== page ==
It’s a gross generalization but, by and large, business people are drawn to the business field because they like launching big ideas, solving tough problems and taking big risks, not filling out budgets and doing mind-numbing number crunching. That’s a good thing — we need big-picture thinking to get things done. Unfortunately, much of running a business is sweating the small stuff. Staring at ledgers, managing people and handling mundane tasks are essential to bringing any vision to fruition. Here are 6 tips you can follow to make sure they don’t drag you down.
1.Never Put Things Off
It’s tempting to put bookkeeping tasks at the bottom of the list in terms of importance to the business. After all, it’s a major chore. Here’s the problem: bookkeeping never goes away. If you neglect it, it just grows bigger and more formidable. Make it a habit to tackle small bookkeeping tasks every single day or at least a few times a week. Staying on top of it will make it more manageable and make you more knowledgeable about how your money is coming and going.
2.Know Your Strengths and Weaknesses
This is a hard one because it means analyzing and being critical with yourself. You don’t have to beat yourself up, but if you know that managing payroll isn’t your strength (employees will let you know this particular shortcoming with surprising quickness), it’s worth putting someone in charge of it. It might take a chunk out of profits, but if it ensures employees are happy and you get to keep your sanity, it’s money well spent. This goes for everything.
How do you know if it’s a weakness? If one thing keeps falling by the wayside, going off poorly or you’re working too many hours on it, get out of the way of your ego and admit it’s not your strong suit.
Conversely, knowing your strengths will keep you focused on what you do well and hopefully keep you working on what excites you about running a business.
3. Know Your Team
Just like you, every member of your team has strengths and weaknesses; understanding them is the key to success. To use a basketball analogy, you don’t want your 7-footer exclusively taking 3-pointers or your small guard posting up centers in the paint. That’s a recipe for disaster.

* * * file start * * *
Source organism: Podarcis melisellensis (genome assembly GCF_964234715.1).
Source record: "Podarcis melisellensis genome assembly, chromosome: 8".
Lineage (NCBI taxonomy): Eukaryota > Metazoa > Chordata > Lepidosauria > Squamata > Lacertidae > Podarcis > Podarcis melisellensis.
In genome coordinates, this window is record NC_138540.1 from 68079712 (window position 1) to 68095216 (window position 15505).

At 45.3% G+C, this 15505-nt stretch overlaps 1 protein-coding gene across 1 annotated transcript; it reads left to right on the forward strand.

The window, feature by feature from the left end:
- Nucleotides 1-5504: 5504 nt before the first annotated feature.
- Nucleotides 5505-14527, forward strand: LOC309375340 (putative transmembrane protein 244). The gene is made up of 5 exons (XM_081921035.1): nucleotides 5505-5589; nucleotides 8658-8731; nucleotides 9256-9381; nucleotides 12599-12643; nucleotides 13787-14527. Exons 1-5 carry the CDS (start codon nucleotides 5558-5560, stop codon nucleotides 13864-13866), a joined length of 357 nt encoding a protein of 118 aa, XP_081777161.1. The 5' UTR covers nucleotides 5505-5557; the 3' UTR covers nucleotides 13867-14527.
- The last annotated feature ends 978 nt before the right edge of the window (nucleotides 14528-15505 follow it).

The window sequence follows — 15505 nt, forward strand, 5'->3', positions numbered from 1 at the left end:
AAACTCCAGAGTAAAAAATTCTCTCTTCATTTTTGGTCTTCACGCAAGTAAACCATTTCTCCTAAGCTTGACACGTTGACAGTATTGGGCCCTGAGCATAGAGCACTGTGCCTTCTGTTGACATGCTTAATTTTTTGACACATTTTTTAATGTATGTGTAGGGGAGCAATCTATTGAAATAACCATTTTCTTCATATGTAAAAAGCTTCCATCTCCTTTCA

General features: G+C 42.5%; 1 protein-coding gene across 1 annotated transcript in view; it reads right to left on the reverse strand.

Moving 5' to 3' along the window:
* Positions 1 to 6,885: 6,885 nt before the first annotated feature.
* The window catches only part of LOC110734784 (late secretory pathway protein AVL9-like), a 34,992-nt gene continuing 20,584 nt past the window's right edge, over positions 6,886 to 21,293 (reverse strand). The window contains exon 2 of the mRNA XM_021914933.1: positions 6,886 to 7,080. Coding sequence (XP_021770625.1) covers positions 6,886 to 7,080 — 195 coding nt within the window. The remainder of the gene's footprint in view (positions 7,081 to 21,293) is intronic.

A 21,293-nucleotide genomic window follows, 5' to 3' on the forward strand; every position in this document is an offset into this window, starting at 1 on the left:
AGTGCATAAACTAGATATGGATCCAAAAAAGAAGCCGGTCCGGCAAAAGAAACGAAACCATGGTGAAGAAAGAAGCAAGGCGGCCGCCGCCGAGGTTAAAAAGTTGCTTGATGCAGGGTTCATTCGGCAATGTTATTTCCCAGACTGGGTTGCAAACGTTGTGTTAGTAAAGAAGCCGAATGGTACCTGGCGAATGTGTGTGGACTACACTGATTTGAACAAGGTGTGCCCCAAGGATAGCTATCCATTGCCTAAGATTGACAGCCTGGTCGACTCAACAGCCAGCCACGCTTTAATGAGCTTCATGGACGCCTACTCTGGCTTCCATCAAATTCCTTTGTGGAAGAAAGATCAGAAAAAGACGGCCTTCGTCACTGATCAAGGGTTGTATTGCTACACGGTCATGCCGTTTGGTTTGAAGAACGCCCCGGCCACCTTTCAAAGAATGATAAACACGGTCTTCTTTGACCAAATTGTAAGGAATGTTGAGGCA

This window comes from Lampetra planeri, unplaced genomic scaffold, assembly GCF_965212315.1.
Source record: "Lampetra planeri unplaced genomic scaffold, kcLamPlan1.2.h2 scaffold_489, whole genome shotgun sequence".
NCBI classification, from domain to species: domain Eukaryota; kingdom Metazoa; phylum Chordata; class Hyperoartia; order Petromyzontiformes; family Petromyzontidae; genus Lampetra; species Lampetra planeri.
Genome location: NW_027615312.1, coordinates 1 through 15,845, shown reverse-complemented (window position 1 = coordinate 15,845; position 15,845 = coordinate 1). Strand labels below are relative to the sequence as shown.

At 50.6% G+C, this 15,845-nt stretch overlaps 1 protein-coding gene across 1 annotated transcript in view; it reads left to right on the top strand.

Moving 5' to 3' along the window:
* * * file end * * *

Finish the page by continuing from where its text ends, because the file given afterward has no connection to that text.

Who’s amazing at customer service on your team? Who thrives in the boardroom? Which person is the glue that holds the office together? If you don’t know, spend some serious time getting to know your staff. This may seem like an obvious point, but it’s an area where businesses fail all the time (and the reason for the entire field of organizational psychology).
4. Avoid Being Penny Wise and Pound Foolish
The Brazilians have a common expression — “barato se torna caro” or, “cheap can be expensive.” This idiom has a great application in the business world.
Many business managers try to pinch pennies in the wrong places, hiring the cheapest workers, cutting a corner on product quality or not investing in a viable workspace. In the moment, these actions might save the bottom line but down the road, they can become incredibly expensive mistakes. Knowing when to spend and when to save is one of the linchpins of good business sense.
5. Pack a Map
While it’s true that not every single business in the world needs a business plan (most do), every business should have a map to guide their progression. Maintaining the status quo is a great shortcut to an “everything must go” firesale.
How do you avoid stagnation? Make a progression roadmap with clear, definable, achievable goals. How will you grow? How will you weather a slow season? Where would you like your business to be in three months? One year? Five years? It’s okay if you have to go back and adapt this plan to new circumstances, but just make sure you don’t neglect it entirely.
6. Embrace the Wheeling and Dealing
Business is built on relationships and sometimes that means picking up the phone or paying a fellow business owner a visit. These connections can pay off in unexpected ways. For instance, if you’re tight on funds and can’t pay for a particular supply this month, you might ask for a discount or offer a service to a business acquaintance as a quid pro quo. It might not always work but you might be shocked at how often it does.
Even with a degree in finance, keeping the finances of a business on track is no easy task. That’s because there’s no set guidebook or list of rules that work in every case. That’s alright because with a heaping helping of passion, a good amount of attention to detail and some financial savvy, you’ll be able to navigate to success.
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